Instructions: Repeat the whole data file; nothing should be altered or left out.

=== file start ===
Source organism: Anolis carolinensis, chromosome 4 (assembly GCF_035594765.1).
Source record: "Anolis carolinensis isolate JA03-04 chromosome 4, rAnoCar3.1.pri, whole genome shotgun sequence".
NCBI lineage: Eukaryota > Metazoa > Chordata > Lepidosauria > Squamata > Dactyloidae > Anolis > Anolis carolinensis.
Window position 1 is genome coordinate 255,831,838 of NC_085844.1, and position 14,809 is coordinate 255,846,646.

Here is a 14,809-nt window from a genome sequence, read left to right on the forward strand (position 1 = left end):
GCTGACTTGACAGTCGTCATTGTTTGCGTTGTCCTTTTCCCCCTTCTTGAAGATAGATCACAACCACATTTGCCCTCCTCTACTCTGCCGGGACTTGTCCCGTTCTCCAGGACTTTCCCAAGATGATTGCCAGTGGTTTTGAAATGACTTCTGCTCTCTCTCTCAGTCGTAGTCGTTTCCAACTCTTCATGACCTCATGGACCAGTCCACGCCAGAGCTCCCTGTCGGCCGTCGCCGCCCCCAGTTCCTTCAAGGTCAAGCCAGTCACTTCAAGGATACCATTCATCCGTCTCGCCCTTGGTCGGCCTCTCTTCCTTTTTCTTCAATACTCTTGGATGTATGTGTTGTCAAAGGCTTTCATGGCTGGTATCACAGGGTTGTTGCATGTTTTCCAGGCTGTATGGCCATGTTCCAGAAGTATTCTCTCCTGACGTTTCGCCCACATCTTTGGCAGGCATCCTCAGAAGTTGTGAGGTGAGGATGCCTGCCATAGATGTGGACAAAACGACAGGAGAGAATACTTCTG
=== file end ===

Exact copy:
Source organism: Anolis carolinensis, chromosome 4 (assembly GCF_035594765.1).
Source record: "Anolis carolinensis isolate JA03-04 chromosome 4, rAnoCar3.1.pri, whole genome shotgun sequence".
NCBI lineage: Eukaryota > Metazoa > Chordata > Lepidosauria > Squamata > Dactyloidae > Anolis > Anolis carolinensis.
Window position 1 is genome coordinate 255,831,838 of NC_085844.1, and position 14,809 is coordinate 255,846,646.

Here is a 14,809-nt window from a genome sequence, read left to right on the forward strand (position 1 = left end):
GCTGACTTGACAGTCGTCATTGTTTGCGTTGTCCTTTTCCCCCTTCTTGAAGATAGATCACAACCACATTTGCCCTCCTCTACTCTGCCGGGACTTGTCCCGTTCTCCAGGACTTTCCCAAGATGATTGCCAGTGGTTTTGAAATGACTTCTGCTCTCTCTCTCAGTCGTAGTCGTTTCCAACTCTTCATGACCTCATGGACCAGTCCACGCCAGAGCTCCCTGTCGGCCGTCGCCGCCCCCAGTTCCTTCAAGGTCAAGCCAGTCACTTCAAGGATACCATTCATCCGTCTCGCCCTTGGTCGGCCTCTCTTCCTTTTTCTTCAATACTCTTGGATGTATGTGTTGTCAAAGGCTTTCATGGCTGGTATCACAGGGTTGTTGCATGTTTTCCAGGCTGTATGGCCATGTTCCAGAAGTATTCTCTCCTGACGTTTCGCCCACATCTTTGGCAGGCATCCTCAGAAGTTGTGAGGTGAGGATGCCTGCCATAGATGTGGACAAAACGACAGGAGAGAATACTTCTG